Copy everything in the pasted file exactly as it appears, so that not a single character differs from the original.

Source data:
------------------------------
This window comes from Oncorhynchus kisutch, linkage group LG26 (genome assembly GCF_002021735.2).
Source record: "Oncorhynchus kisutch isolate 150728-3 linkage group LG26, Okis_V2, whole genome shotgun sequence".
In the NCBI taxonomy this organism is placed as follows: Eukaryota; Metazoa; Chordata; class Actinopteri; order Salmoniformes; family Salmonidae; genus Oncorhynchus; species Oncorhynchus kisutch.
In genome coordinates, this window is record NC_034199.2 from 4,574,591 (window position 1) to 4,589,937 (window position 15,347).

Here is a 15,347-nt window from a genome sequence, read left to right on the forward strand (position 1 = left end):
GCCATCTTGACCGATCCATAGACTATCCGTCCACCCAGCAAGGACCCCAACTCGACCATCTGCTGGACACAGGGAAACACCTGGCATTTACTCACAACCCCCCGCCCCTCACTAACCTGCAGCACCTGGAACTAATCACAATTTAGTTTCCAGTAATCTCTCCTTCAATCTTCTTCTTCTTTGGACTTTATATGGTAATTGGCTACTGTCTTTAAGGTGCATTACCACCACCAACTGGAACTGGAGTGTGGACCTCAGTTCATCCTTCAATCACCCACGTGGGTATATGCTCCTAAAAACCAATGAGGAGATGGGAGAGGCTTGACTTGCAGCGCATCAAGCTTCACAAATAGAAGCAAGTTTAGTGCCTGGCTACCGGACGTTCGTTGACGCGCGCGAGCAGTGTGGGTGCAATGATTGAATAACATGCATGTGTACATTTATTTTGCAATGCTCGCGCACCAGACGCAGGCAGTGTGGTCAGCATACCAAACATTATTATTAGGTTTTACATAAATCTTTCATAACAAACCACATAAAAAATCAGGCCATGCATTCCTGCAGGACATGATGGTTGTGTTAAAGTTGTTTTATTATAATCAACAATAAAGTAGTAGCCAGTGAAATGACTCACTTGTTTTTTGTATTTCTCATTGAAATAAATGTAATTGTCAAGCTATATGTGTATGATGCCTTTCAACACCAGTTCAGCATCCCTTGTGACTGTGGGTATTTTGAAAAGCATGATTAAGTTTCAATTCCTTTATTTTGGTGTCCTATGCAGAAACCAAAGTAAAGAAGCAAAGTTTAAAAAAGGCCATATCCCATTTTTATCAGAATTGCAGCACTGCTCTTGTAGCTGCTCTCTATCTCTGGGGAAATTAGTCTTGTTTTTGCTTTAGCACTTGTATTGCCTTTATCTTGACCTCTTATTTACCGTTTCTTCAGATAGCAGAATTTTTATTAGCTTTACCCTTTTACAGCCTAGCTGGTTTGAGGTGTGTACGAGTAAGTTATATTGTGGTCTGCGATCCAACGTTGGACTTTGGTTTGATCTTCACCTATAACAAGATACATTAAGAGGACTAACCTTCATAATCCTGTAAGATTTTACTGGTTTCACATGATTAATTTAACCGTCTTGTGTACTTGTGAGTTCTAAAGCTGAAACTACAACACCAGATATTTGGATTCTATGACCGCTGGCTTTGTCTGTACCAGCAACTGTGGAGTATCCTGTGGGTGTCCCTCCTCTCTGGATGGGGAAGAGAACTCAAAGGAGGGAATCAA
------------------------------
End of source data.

This window comes from Oncorhynchus kisutch, linkage group LG26 (genome assembly GCF_002021735.2).
Source record: "Oncorhynchus kisutch isolate 150728-3 linkage group LG26, Okis_V2, whole genome shotgun sequence".
In the NCBI taxonomy this organism is placed as follows: Eukaryota; Metazoa; Chordata; class Actinopteri; order Salmoniformes; family Salmonidae; genus Oncorhynchus; species Oncorhynchus kisutch.
In genome coordinates, this window is record NC_034199.2 from 4,574,591 (window position 1) to 4,589,937 (window position 15,347).

Here is a 15,347-nt window from a genome sequence, read left to right on the forward strand (position 1 = left end):
GCCATCTTGACCGATCCATAGACTATCCGTCCACCCAGCAAGGACCCCAACTCGACCATCTGCTGGACACAGGGAAACACCTGGCATTTACTCACAACCCCCCGCCCCTCACTAACCTGCAGCACCTGGAACTAATCACAATTTAGTTTCCAGTAATCTCTCCTTCAATCTTCTTCTTCTTTGGACTTTATATGGTAATTGGCTACTGTCTTTAAGGTGCATTACCACCACCAACTGGAACTGGAGTGTGGACCTCAGTTCATCCTTCAATCACCCACGTGGGTATATGCTCCTAAAAACCAATGAGGAGATGGGAGAGGCTTGACTTGCAGCGCATCAAGCTTCACAAATAGAAGCAAGTTTAGTGCCTGGCTACCGGACGTTCGTTGACGCGCGCGAGCAGTGTGGGTGCAATGATTGAATAACATGCATGTGTACATTTATTTTGCAATGCTCGCGCACCAGACGCAGGCAGTGTGGTCAGCATACCAAACATTATTATTAGGTTTTACATAAATCTTTCATAACAAACCACATAAAAAATCAGGCCATGCATTCCTGCAGGACATGATGGTTGTGTTAAAGTTGTTTTATTATAATCAACAATAAAGTAGTAGCCAGTGAAATGACTCACTTGTTTTTTGTATTTCTCATTGAAATAAATGTAATTGTCAAGCTATATGTGTATGATGCCTTTCAACACCAGTTCAGCATCCCTTGTGACTGTGGGTATTTTGAAAAGCATGATTAAGTTTCAATTCCTTTATTTTGGTGTCCTATGCAGAAACCAAAGTAAAGAAGCAAAGTTTAAAAAAGGCCATATCCCATTTTTATCAGAATTGCAGCACTGCTCTTGTAGCTGCTCTCTATCTCTGGGGAAATTAGTCTTGTTTTTGCTTTAGCACTTGTATTGCCTTTATCTTGACCTCTTATTTACCGTTTCTTCAGATAGCAGAATTTTTATTAGCTTTACCCTTTTACAGCCTAGCTGGTTTGAGGTGTGTACGAGTAAGTTATATTGTGGTCTGCGATCCAACGTTGGACTTTGGTTTGATCTTCACCTATAACAAGATACATTAAGAGGACTAACCTTCATAATCCTGTAAGATTTTACTGGTTTCACATGATTAATTTAACCGTCTTGTGTACTTGTGAGTTCTAAAGCTGAAACTACAACACCAGATATTTGGATTCTATGACCGCTGGCTTTGTCTGTACCAGCAACTGTGGAGTATCCTGTGGGTGTCCCTCCTCTCTGGATGGGGAAGAGAACTCAAAGGAGGGAATCAA